FreeBSD is a highly portable operating system intended to function on many different types of hardware architectures. Maintaining clean separation of Machine Dependent (MD) and Machine Independent (MI) code, as well as minimizing MD code, is an important part of our strategy to remain agile with regards to current hardware trends. Each new hardware architecture supported by FreeBSD adds substantially to the cost of code maintenance, toolchain support, and release engineering. It also dramatically increases the cost of effective testing of kernel changes. As such, there is strong motivation to differentiate between classes of support for various architectures while remaining strong in a few key architectures that are seen as the FreeBSD "target audience".
The FreeBSD Project targets "production quality commercial off-the-shelf (COTS) workstation, server, and high-end embedded systems". By retaining a focus on a narrow set of architectures of interest in these environments, the FreeBSD Project is able to maintain high levels of quality, stability, and performance, as well as minimize the load on various support teams on the project, such as the ports team, documentation team, security officer, and release engineering teams. Diversity in hardware support broadens the options for FreeBSD consumers by offering new features and usage opportunities (such as support for 64-bit CPUs, use in embedded environments, etc.), but these benefits must always be carefully considered in terms of the real-world maintenance cost associated with additional platform support.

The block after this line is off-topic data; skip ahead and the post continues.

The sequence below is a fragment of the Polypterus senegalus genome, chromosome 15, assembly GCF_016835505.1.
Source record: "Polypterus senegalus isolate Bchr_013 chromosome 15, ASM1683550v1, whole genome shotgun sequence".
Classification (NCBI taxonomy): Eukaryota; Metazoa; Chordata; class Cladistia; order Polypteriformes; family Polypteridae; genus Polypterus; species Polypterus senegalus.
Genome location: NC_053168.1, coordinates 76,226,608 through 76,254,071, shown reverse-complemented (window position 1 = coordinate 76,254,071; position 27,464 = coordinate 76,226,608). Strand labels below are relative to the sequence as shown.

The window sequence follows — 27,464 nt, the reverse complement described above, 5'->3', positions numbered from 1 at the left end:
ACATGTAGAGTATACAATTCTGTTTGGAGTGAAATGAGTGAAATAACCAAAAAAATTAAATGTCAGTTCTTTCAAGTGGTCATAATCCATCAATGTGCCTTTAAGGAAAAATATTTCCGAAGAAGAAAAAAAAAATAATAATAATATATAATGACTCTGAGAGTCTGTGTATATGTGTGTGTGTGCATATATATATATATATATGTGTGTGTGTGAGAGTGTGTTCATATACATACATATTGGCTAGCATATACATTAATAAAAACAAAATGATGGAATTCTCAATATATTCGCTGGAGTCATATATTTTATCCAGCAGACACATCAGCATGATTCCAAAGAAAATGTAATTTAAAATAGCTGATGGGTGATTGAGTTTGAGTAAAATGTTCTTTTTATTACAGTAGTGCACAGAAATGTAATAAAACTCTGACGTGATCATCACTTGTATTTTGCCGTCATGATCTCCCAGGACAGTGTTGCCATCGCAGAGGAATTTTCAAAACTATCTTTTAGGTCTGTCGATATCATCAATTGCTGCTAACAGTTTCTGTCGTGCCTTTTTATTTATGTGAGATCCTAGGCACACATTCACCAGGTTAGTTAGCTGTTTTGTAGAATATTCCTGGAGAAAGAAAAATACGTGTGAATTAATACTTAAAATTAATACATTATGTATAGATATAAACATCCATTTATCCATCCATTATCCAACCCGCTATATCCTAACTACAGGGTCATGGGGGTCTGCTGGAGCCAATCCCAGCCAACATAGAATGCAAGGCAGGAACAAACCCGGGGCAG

The FreeBSD Project differentiates platform targets into four tiers. Each tier includes a specification of the requirements for an architecture to be in that tier, as well as specifying the obligations of developers with regards to the platform. In addition, a policy is defined regarding the circumstances required to change the tier of an architecture.
Tier 1 platforms are fully supported by the security officer, release engineering, and toolchain maintenance staff. New features added to the operating system must be fully functional across all Tier 1 architectures for every release (features which are inherently architecture-specific, such as support for hardware device drivers, may be exempt from this requirement). In general, all Tier 1 platforms must have build and Tinderbox support either in the FreeBSD.org cluster, or be easily available for all developers. Embedded platforms may substitute an emulator available in the FreeBSD cluster for actual hardware.